A letter from Arthur Conan Doyle to Light, April 5, 1930:
SIR, — It might interest your readers to know that some weeks ago I had a communication which professed to come from Thomas Hardy. It came through an amateur Medium from whom I had only once before had a message, which was most veridical. Therefore, I was inclined to take Hardy’s message seriously, the more so as intrinsically it was worthy of him. I should place it on the same level of internal evidence as the Oscar Wilde and the Jack London scripts. Hardy gave a posthumous review of his own work, some aspects of which he now desired to revise and modify. The level of his criticism was a very high and just one. He then, as a sign of identity, sent a poem, which seems to me to be a remarkable one. It describes evening in a Dorsetshire village. Without quoting it all I will give here the second verse which runs thus:
Full well we know the shadow o’er the green,
When Westering sun reclines behind the trees,
The little hours of evening, when the scene
Is faintly fashioned, fading by degrees.
The third and fourth lines are in my opinion exquisite. I do not know if they were memories of something written in life. I should be glad to know if anyone recognises them.
If you opened a box of Quaker Oats in 1955, you’d find a deed to one square inch of land in northwestern Canada. In this week’s episode of the Futility Closet podcast we’ll tell the story behind the Klondike Big Inch land giveaway, whose bizarre consequences are still being felt today.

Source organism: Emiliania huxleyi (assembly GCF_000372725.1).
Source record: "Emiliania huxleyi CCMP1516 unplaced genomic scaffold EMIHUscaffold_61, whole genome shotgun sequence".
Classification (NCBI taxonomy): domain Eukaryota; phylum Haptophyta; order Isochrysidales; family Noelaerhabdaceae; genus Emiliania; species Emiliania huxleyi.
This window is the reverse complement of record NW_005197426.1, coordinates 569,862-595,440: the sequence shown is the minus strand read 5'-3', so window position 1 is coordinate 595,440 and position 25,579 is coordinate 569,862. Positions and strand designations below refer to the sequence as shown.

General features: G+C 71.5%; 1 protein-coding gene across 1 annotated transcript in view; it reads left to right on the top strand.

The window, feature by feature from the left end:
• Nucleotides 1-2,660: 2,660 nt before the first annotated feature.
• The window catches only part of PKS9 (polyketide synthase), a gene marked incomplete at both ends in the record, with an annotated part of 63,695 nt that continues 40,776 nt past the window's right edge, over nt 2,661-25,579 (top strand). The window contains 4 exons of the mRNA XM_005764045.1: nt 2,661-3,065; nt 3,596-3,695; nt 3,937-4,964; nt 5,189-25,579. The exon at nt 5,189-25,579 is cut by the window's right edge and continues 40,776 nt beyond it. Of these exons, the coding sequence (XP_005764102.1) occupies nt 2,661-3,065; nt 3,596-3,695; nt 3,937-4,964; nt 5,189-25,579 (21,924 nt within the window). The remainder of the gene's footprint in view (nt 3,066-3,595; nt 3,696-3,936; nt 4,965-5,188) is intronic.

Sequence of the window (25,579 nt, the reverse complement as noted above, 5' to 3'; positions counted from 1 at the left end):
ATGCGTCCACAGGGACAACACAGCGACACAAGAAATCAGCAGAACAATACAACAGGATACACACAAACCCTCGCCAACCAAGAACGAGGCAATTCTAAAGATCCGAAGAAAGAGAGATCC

We’ll also hear about a time traveler who visited the British Museum in 1997 and puzzle over why a prizewinning farmer gives away his best seed to his competitors.
Sources for our feature on the Klondike Big Inch land promotion:
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Many thanks to Doug Ross for the music in this episode.
New Yorker Kam Brock was sedated and placed in a mental hospital last September because police thought she might be delusional — for one thing, she insisted that Barack Obama was one of her Twitter followers. The hospital set this as an objective for her release: “Patient will verbalize the importance of education for employment and will state that Obama is not following her on Twitter.”
In 1980, 25-year-old Alfred Lawrence Patterson was admitted to Michigan’s Northville Regional Psychiatric Hospital. He said that the Secret Service and Sen. Edward Kennedy had conspired to place him there.
When Martha Mitchell, the wife of Nixon attorney general John Mitchell, began to claim that the White House was engaged in illegal activities, she was rumored to be mentally ill. But events proved her right. Nixon later told David Frost, “If it hadn’t been for Martha Mitchell, there’d have been no Watergate.”
Psychologists remember this as the “Martha Mitchell effect” — when a client insists that she’s being chased by the mob, or that the police have been spying on her, she’s not necessarily delusional. In the words of psychotherapist Joseph Berke, “even paranoids have enemies.”
The nonexistence of horrific creatures is, so to speak, not only a fact, but it would also appear to be a fact that is readily available to and acknowledged by the consumers of horrific fictions. However, audiences do appear to be frightened by horror fictions; indeed, they would seem to seek out such fictions, at least in part, either in order to be frightened by them or with the knowledge and assent that they are likely to be frightened by them. But how can one be frightened by what one knows does not exist?